That decision to get milk would haunt Francis, and his Jeffersonville team, for the rest of their lives.

“One thing I will say is the players on that team don’t know what happened to Coach Francis. They knew how he was that day, but they don’t know what happened the night before. They refuse to speculate about it,” Bill Johnson Jr. told the News and Tribune in 2007.

Morning: March 16, 1935

With one round of the state tournament in the books, eight teams remained.

Jeffersonville was set to play Michigan City at 9:30 a.m. If victorious, the boys would play at 2:30 p.m., and then 8:00 p.m. for the state championship game.

Players woke up for breakfast at the Marrott Hotel in Indianapolis. Groggy, the team readied itself to eat for fuel to play in the biggest sequence of games for the Red Devils.

It was championship game day and the team was prepared to travel to the Butler Fieldhouse, which is now known as Hinkle Fieldhouse, the same place famous fictional Hickory won the Indiana state championship in the movie Hoosiers.

Everything seemed normal, almost routine, to the untrained eye. Breakfast was satisfying, and the players were focused.

However, the players noticed something was off. Their focus and attention, which was supposed to be on nothing other than the game, was elsewhere. Why?

The team was missing their coach, Janis “Hunk” Francis.

It was the morning of arguably the biggest game of the high school players’ lives. Despite the 9:30 a.m. tip, Francis was nowhere to be found.

The players searched everywhere: the lobby, his hotel room, the bathrooms.

The Marrott front desk knew nothing. Nobody had a clue where the most significant person was for the most important day in Jeffersonville’s 1935 basketball season.

However the game had to go on, with or without Francis.

So the Jeff High players slowly gathered outside of the hotel, without any adult to accompany them, knowing there was no other assistant coach or if theirs was not located.

Suddenly, a taxi cab pulled up to the 2600 block of Meridian Street in downtown Indy. Its approach was slow and mysterious, as if it was looking for something.

The taxi driver, stoic and stern, rolled down his window, and looked to senior Red Devil basketball player Bill Johnson.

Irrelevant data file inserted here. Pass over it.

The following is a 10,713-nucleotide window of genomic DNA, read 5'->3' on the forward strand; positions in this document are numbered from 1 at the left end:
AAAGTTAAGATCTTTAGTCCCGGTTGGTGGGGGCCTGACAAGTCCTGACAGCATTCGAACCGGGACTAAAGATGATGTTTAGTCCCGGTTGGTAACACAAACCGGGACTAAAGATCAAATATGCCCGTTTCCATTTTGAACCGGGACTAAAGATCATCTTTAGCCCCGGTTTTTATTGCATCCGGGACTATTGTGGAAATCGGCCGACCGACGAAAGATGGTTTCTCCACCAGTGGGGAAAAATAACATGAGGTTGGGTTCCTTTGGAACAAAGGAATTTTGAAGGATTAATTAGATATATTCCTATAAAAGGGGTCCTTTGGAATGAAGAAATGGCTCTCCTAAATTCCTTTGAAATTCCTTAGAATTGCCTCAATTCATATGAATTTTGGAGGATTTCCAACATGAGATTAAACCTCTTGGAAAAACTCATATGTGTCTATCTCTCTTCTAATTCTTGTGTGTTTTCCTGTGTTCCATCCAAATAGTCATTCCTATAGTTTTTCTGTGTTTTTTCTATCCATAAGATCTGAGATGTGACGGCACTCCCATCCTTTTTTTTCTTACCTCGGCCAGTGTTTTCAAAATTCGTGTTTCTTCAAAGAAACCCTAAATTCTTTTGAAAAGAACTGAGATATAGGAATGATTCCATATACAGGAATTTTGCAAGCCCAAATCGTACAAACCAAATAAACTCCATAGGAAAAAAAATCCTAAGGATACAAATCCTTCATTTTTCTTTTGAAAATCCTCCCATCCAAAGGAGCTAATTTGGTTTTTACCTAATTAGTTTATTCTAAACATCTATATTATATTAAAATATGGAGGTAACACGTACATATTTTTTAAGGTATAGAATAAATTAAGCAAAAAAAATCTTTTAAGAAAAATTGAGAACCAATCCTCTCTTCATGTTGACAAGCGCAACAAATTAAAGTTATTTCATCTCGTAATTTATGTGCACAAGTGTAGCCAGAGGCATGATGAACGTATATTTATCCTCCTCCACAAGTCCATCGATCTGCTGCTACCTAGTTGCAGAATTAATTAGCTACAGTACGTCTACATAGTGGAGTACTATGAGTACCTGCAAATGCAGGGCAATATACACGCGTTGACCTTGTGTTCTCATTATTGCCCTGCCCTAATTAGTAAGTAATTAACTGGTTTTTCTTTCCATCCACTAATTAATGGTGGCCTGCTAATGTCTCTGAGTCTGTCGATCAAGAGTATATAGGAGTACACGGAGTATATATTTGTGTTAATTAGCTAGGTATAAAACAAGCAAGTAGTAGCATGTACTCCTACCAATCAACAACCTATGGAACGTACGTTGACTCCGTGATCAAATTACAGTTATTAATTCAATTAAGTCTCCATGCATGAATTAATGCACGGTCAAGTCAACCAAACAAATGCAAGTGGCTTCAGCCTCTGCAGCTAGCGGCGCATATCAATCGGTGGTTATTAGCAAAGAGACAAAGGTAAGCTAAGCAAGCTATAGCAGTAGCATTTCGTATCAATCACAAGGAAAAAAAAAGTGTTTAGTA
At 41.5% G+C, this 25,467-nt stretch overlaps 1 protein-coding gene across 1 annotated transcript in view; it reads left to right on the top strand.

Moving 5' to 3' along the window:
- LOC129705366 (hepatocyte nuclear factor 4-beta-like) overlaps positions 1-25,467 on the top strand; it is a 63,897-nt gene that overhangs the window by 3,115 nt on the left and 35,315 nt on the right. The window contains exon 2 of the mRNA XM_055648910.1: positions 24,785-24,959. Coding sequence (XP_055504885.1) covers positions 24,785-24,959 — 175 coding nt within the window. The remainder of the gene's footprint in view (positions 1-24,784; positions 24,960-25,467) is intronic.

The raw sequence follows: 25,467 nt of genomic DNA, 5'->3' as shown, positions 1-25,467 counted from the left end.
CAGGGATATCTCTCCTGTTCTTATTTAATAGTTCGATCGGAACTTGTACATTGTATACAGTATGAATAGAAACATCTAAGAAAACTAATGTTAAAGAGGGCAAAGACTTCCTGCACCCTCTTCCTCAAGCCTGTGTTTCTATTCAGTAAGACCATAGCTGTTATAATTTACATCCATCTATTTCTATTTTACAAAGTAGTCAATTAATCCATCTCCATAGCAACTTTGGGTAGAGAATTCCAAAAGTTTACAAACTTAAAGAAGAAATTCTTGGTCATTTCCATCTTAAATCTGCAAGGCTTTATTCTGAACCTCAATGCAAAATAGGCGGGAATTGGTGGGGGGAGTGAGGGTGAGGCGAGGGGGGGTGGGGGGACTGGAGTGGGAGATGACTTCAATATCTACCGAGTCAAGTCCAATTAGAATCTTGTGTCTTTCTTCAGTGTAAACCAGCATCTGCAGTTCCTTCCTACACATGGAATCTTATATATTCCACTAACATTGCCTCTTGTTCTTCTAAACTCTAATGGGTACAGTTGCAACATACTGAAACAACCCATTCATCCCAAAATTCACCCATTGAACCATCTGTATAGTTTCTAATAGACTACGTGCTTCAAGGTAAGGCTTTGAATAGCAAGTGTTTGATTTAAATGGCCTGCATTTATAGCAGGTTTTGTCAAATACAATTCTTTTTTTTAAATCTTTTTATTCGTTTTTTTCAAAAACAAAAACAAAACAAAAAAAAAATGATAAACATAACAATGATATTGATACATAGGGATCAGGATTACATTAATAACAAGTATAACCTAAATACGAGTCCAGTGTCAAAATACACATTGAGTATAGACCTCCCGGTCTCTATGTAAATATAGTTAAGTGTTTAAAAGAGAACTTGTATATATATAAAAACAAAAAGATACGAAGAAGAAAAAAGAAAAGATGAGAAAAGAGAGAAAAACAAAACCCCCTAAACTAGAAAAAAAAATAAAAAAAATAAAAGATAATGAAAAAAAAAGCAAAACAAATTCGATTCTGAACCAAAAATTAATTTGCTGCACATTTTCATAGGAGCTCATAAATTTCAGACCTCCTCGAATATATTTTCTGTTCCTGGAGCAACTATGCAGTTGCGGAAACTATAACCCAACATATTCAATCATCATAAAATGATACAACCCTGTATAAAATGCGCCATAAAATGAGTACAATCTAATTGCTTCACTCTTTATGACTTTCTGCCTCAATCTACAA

“Are you guys from Jeffersonville?” the taxi driver asked.

Players nodded.

“I have your coach in the backseat.”

Sure enough, in the backseat, was Hunk Francis, laying face-down, knocked out cold. His breathing was slow and he held a faint pulse.

Hours before the biggest game in the history of Jeffersonville High School, their head coach was imitating death.

9:30 a.m.: Jeffersonville vs Michigan City

With stakes high and one loss away from going home on the biggest stage, Jeff laced up their sneakers without a conscious coach for the first time ever.

Francis was in attendance. However, the head coach was still knocked out cold, and had to be propped up on the bench. Spectators were perplexed by the behavior, or lack of, by the only coach on the team.

Jeff would eventually pull out a close win in the quarterfinal game. Following a low-scoring affair, the Red Devils were able to prevail in a defensive struggle.

Final score: Jeffersonville 26 Michigan City 23.

2:30 p.m.: Jeffersonville vs. Richmond

With Francis still unconscious throughout the afternoon, Jeff squared off against Richmond in the semifinal game, with the winner earning a chance the play for the championship trophy. With Francis still incapacitated, the leadership went to Johnson, who had the unexpected privilege of being player-coach the entire Saturday.

In a scene that mirrored the morning game, Francis sat propped up on the bench. And just like the morning game, Jeff fought through another slugfest, this time with Richmond.

Ernie Andres, who would eventually play one season of Major League Baseball for the Boston Red Sox, and Johnson, were the heroes for the game. They were the only players that scored in double digits for Jeffersonville, scoring 11 and 10 points, respectively.

After trailing 19-18 at halftime, Jeffersonville took control in the third quarter. They outscored RHS by seven, and held them to just three points in the period. The Crimson Tide were able to hold off Richmond in an exciting, see-saw battle for a five-point victory.

Once again, Jeff survived, slated to play on Saturday night in the championship. The win, which was the 31st consecutive, was tied for an Indiana high school record until 1994-95.

Final score: Jeffersonville 33 Richmond 28

8:00 p.m.: Jeffersonville vs. Anderson

  For the first time all Saturday, Francis stayed back at the hotel, unconscious, rather than attending the title game.

Johnson resumed his role of player-coach, just as he did for the morning games, and the Crimson Tide were ready to fight for what would have been the first basketball state title in school history.

Anderson was a tough opponent. Jeff had already beaten them in the regular season 32-30, but the feat was not easy.

Ironically, despite their 31 consecutive wins and earlier season win, Jeff was not the favored team going into the game. It was rumored that the odds were in favor of the Anderson squad 12/7 to win, according to local bookies.